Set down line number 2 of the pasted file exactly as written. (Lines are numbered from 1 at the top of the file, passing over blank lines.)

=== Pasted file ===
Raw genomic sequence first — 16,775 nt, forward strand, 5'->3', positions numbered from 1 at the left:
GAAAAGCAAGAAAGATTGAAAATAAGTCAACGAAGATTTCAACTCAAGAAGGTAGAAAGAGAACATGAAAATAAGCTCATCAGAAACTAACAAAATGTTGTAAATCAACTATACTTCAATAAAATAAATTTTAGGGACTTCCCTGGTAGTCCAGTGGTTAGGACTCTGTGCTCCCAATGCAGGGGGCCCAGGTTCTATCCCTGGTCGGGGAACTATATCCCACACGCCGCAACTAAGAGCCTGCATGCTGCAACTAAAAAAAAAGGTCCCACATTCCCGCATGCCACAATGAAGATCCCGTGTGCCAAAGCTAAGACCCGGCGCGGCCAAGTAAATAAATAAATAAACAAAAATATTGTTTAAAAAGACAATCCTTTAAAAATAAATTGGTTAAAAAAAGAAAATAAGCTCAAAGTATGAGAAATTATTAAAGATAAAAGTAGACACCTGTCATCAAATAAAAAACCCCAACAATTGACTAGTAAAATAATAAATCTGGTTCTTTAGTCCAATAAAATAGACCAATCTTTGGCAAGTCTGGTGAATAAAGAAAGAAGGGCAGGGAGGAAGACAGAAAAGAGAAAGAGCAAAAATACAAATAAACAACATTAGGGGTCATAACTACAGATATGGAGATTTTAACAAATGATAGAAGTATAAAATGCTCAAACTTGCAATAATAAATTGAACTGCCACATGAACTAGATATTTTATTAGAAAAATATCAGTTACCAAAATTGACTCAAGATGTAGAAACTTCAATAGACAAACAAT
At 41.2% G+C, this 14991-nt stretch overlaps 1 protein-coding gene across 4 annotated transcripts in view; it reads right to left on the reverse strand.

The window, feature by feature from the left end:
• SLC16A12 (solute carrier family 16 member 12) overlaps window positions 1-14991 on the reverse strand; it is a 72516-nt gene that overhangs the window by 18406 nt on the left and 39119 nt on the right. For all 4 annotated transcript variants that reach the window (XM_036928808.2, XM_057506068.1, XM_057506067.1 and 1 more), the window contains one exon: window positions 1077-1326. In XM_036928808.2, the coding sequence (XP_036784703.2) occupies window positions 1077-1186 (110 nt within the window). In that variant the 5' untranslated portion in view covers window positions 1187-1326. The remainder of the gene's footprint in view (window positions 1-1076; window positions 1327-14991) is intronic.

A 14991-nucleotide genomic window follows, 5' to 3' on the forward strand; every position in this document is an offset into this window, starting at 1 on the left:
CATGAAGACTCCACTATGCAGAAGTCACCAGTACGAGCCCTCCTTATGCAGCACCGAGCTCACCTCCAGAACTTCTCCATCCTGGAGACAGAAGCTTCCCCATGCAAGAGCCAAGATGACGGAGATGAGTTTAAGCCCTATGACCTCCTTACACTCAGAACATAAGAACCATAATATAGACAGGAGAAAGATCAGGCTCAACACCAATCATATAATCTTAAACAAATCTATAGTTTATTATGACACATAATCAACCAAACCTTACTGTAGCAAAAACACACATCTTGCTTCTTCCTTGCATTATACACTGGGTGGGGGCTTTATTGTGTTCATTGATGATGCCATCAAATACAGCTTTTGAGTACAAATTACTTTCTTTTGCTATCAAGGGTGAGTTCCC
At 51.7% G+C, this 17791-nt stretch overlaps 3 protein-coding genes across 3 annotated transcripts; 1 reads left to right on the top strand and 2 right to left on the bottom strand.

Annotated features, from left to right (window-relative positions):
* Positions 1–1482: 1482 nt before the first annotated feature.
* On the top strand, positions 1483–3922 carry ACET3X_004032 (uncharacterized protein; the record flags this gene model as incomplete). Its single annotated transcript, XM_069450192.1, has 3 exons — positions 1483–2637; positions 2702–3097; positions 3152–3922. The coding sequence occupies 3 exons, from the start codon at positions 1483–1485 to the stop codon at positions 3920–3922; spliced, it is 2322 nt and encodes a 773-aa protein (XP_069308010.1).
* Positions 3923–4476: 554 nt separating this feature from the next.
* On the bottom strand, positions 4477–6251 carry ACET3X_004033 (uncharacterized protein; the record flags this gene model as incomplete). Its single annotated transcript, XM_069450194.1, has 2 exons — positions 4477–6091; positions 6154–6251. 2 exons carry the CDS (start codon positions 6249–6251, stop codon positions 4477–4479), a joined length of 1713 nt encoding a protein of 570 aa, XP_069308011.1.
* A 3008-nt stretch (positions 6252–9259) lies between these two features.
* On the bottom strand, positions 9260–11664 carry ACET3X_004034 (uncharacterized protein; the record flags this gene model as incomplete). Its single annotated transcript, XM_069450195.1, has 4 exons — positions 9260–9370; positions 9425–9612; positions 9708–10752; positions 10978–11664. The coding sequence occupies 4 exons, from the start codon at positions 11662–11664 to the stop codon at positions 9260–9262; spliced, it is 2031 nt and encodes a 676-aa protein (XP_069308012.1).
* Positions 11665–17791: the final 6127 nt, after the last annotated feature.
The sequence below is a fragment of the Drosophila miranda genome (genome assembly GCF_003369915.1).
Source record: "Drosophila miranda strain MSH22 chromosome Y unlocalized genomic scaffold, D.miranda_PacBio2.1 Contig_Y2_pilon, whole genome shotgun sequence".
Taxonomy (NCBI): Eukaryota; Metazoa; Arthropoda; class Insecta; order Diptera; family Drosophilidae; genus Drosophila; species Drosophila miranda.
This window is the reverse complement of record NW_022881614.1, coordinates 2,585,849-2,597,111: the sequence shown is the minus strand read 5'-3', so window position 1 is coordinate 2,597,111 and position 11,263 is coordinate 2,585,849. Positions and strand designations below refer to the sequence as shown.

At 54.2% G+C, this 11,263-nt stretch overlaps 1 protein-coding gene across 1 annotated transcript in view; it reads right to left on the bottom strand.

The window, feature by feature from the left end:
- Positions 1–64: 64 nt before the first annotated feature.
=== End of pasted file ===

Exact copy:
GAAAAGCAAGAAAGATTGAAAATAAGTCAACGAAGATTTCAACTCAAGAAGGTAGAAAGAGAACATGAAAATAAGCTCATCAGAAACTAACAAAATGTTGTAAATCAACTATACTTCAATAAAATAAATTTTAGGGACTTCCCTGGTAGTCCAGTGGTTAGGACTCTGTGCTCCCAATGCAGGGGGCCCAGGTTCTATCCCTGGTCGGGGAACTATATCCCACACGCCGCAACTAAGAGCCTGCATGCTGCAACTAAAAAAAAAGGTCCCACATTCCCGCATGCCACAATGAAGATCCCGTGTGCCAAAGCTAAGACCCGGCGCGGCCAAGTAAATAAATAAATAAACAAAAATATTGTTTAAAAAGACAATCCTTTAAAAATAAATTGGTTAAAAAAAGAAAATAAGCTCAAAGTATGAGAAATTATTAAAGATAAAAGTAGACACCTGTCATCAAATAAAAAACCCCAACAATTGACTAGTAAAATAATAAATCTGGTTCTTTAGTCCAATAAAATAGACCAATCTTTGGCAAGTCTGGTGAATAAAGAAAGAAGGGCAGGGAGGAAGACAGAAAAGAGAAAGAGCAAAAATACAAATAAACAACATTAGGGGTCATAACTACAGATATGGAGATTTTAACAAATGATAGAAGTATAAAATGCTCAAACTTGCAATAATAAATTGAACTGCCACATGAACTAGATATTTTATTAGAAAAATATCAGTTACCAAAATTGACTCAAGATGTAGAAACTTCAATAGACAAACAAT